Saturday coffee.

Can we consider two stupid wars an entitlement?

Here’s why I ask.

The Illinois Policy Institute is a corporate think tank and lobbying outfit that has led the charge against public employee pensions in the state.

Today they link to a Wall Street Journal article that makes the claim that entitlements cost too much and are ruining the American character, whatever that means.

As Americans opt to reward themselves ever more lavishly with entitlement benefits, the question of how to pay for these government transfers inescapably comes to the fore. Citizens have become ever more broad-minded about the propriety of tapping new sources of finance for supporting their appetite for more entitlements. The taker mentality has thus ineluctably gravitated toward taking from a pool of citizens who can offer no resistance to such schemes: the unborn descendants of today’s entitlement-seeking population.

The taker mentality.

When the WSJ talks about the taker mentality they’re not talking about Wall Street or the bank bailouts.

The WSJ is talking about Medicare, Social Security and unemployment insurance.

Help for the neediest is an entitlement. It undermines the American character. And it costs over $2 trillion last year.

Here’s what the WSJ doesn’t mention. Nor did any Republican last week. Nor is it rarely mentioned by a Democrat.

The wars in Iraq and Afghanistan have cost us twice that amount. $4 trillion and counting.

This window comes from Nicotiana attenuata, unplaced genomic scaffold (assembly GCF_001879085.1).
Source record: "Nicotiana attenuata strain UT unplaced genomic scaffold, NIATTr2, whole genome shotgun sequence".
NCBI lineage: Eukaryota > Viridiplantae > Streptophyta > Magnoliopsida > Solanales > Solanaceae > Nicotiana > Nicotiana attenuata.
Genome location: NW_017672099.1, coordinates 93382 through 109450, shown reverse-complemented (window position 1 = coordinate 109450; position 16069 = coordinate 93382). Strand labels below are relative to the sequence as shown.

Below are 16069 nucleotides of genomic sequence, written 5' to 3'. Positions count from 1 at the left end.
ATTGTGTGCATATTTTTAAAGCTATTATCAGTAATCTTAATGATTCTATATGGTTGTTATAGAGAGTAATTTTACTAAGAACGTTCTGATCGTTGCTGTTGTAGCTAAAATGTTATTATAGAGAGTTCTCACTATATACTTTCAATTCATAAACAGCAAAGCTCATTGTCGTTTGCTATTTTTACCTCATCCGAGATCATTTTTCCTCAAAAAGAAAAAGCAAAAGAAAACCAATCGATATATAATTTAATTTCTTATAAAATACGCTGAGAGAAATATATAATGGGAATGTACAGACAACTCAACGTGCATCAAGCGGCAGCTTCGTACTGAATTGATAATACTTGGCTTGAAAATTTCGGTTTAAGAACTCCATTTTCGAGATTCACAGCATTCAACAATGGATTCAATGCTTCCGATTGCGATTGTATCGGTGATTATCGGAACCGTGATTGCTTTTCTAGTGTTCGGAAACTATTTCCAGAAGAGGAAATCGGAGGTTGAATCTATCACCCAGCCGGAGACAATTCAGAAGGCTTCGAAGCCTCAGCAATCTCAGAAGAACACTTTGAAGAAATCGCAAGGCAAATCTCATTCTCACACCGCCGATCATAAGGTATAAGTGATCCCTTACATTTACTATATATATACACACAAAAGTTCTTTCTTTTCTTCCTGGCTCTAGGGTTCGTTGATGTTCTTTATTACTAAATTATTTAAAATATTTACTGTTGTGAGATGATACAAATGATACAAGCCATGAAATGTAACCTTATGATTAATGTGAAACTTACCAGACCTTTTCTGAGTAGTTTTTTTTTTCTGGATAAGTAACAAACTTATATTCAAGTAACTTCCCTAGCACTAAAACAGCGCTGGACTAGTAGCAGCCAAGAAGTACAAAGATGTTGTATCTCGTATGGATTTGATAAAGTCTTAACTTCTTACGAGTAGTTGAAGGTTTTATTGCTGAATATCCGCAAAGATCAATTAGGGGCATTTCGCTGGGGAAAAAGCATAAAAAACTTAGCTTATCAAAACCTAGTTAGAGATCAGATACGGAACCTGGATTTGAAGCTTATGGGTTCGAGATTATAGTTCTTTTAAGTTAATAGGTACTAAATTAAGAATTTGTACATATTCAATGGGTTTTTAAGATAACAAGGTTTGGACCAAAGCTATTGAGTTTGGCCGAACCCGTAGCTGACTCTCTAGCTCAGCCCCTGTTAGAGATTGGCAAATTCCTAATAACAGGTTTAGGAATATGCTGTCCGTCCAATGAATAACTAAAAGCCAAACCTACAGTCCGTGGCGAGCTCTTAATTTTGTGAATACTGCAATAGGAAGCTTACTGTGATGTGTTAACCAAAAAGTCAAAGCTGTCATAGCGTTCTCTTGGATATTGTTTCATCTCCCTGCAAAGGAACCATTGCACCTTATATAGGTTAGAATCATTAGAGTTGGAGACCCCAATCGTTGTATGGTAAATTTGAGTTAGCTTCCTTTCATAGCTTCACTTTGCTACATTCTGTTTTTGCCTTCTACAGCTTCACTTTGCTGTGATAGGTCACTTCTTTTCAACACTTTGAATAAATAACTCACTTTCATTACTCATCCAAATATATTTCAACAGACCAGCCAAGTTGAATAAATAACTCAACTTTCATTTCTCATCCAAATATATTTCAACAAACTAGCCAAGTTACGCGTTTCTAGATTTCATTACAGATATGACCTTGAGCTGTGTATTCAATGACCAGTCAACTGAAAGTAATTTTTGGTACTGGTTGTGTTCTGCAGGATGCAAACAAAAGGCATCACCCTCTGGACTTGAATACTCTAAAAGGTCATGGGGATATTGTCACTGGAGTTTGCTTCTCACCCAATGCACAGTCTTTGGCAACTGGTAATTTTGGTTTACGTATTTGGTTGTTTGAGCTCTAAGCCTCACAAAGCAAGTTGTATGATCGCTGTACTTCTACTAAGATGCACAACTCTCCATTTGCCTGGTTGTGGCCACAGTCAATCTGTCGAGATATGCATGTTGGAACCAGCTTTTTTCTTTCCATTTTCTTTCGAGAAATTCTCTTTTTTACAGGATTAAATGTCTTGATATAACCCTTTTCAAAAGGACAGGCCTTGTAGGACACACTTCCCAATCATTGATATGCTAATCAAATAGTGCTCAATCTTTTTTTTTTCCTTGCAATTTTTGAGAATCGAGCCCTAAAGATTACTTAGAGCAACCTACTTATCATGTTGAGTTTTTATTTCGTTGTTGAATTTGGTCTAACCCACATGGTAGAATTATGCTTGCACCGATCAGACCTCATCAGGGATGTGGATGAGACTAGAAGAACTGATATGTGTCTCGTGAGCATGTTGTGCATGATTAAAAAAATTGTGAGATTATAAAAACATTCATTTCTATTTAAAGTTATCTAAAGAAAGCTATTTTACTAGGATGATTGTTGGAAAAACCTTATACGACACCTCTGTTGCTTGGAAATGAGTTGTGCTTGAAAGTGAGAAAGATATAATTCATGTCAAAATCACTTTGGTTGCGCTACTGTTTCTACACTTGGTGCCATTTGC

It accounts for 26% of the current national debt.

As far as I’m concerned those who supported these wars or voted to fund them are not allowed to complain about the national debt. Democrat or Republican.

So I’m asking again. Are stupid wars an entitlement?

Or are entitlements only the things we spend money on that help people? Payments to seniors and pensioners that were promised to them?

Wars or social programs? Which determines the nature of the American character more?

2 Replies to “Saturday coffee.”

  1. Thanks for posting this. Our overseas involvement and its human and economic cost is truly “the elephant in the room” (this is not a bash against Republicans. Obama campaigned on backing out of Iraq but ratcheting up Afghanistan). Two of the few industries our country excels in anymore are airplanes and weapons. Eisenhower’s farewell address warning of the military and industrial complex was spot on. Our economic climate make an all volunteer military feasible. I just talked to a young man who had been in the Marines in Iraq who was re-upping because he couldn’t find a job. Think of what our unemployment would be like if all the 700 military bases were closed and all the troops came home.

  2. Most of our military bases outside of the US should close and personnel brought home. One can argue that they exist as a financial subsidy to the country they are in—after all they are such for the communities they exist in in the US. As far as unemployment goes. They don’t have to leave the service, there are borders that can be secured, infrastructure they can rebuild (I mean why do we have the Army Corps of Engineers?), even take over the pvt. prison system we have grown to depend on. If you ask me we are wasting our service personal outside of this country maintaining an empire we say we don’t want. Look at Rome and how that all worked out. On top of all that the money that the army and service personal spend overseas can be spent here and boost our economy.

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